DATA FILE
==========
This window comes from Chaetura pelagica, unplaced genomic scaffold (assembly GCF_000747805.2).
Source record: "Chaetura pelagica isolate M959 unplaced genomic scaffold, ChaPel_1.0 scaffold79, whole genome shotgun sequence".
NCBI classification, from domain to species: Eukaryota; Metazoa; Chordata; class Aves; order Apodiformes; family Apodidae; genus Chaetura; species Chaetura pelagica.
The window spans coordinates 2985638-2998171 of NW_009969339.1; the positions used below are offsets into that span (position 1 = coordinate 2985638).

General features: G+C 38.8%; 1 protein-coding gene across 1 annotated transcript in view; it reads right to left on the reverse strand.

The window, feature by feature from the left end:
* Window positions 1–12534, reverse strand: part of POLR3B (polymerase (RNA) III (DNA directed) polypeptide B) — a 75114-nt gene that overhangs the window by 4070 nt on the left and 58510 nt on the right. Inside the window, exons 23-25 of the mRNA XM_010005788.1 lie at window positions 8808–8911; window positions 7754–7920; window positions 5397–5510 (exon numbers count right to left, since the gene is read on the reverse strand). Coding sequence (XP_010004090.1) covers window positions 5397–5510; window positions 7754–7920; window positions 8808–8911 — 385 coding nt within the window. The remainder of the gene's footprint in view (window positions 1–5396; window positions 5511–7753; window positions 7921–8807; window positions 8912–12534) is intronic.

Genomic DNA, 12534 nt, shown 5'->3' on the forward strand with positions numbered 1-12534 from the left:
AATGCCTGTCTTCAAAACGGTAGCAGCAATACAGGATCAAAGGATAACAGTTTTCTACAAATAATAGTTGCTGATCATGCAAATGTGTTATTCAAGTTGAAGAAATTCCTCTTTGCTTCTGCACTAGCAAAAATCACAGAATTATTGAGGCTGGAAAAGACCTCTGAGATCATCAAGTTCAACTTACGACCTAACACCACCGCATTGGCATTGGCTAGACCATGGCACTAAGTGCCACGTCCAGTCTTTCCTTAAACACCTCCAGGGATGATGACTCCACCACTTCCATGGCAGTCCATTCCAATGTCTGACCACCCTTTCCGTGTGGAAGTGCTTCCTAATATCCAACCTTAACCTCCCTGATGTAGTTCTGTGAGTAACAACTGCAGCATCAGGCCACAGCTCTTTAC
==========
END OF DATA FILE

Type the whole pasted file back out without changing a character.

This window comes from Chaetura pelagica, unplaced genomic scaffold (assembly GCF_000747805.2).
Source record: "Chaetura pelagica isolate M959 unplaced genomic scaffold, ChaPel_1.0 scaffold79, whole genome shotgun sequence".
NCBI classification, from domain to species: Eukaryota; Metazoa; Chordata; class Aves; order Apodiformes; family Apodidae; genus Chaetura; species Chaetura pelagica.
The window spans coordinates 2985638-2998171 of NW_009969339.1; the positions used below are offsets into that span (position 1 = coordinate 2985638).

General features: G+C 38.8%; 1 protein-coding gene across 1 annotated transcript in view; it reads right to left on the reverse strand.

The window, feature by feature from the left end:
* Window positions 1–12534, reverse strand: part of POLR3B (polymerase (RNA) III (DNA directed) polypeptide B) — a 75114-nt gene that overhangs the window by 4070 nt on the left and 58510 nt on the right. Inside the window, exons 23-25 of the mRNA XM_010005788.1 lie at window positions 8808–8911; window positions 7754–7920; window positions 5397–5510 (exon numbers count right to left, since the gene is read on the reverse strand). Coding sequence (XP_010004090.1) covers window positions 5397–5510; window positions 7754–7920; window positions 8808–8911 — 385 coding nt within the window. The remainder of the gene's footprint in view (window positions 1–5396; window positions 5511–7753; window positions 7921–8807; window positions 8912–12534) is intronic.

Genomic DNA, 12534 nt, shown 5'->3' on the forward strand with positions numbered 1-12534 from the left:
AATGCCTGTCTTCAAAACGGTAGCAGCAATACAGGATCAAAGGATAACAGTTTTCTACAAATAATAGTTGCTGATCATGCAAATGTGTTATTCAAGTTGAAGAAATTCCTCTTTGCTTCTGCACTAGCAAAAATCACAGAATTATTGAGGCTGGAAAAGACCTCTGAGATCATCAAGTTCAACTTACGACCTAACACCACCGCATTGGCATTGGCTAGACCATGGCACTAAGTGCCACGTCCAGTCTTTCCTTAAACACCTCCAGGGATGATGACTCCACCACTTCCATGGCAGTCCATTCCAATGTCTGACCACCCTTTCCGTGTGGAAGTGCTTCCTAATATCCAACCTTAACCTCCCTGATGTAGTTCTGTGAGTAACAACTGCAGCATCAGGCCACAGCTCTTTAC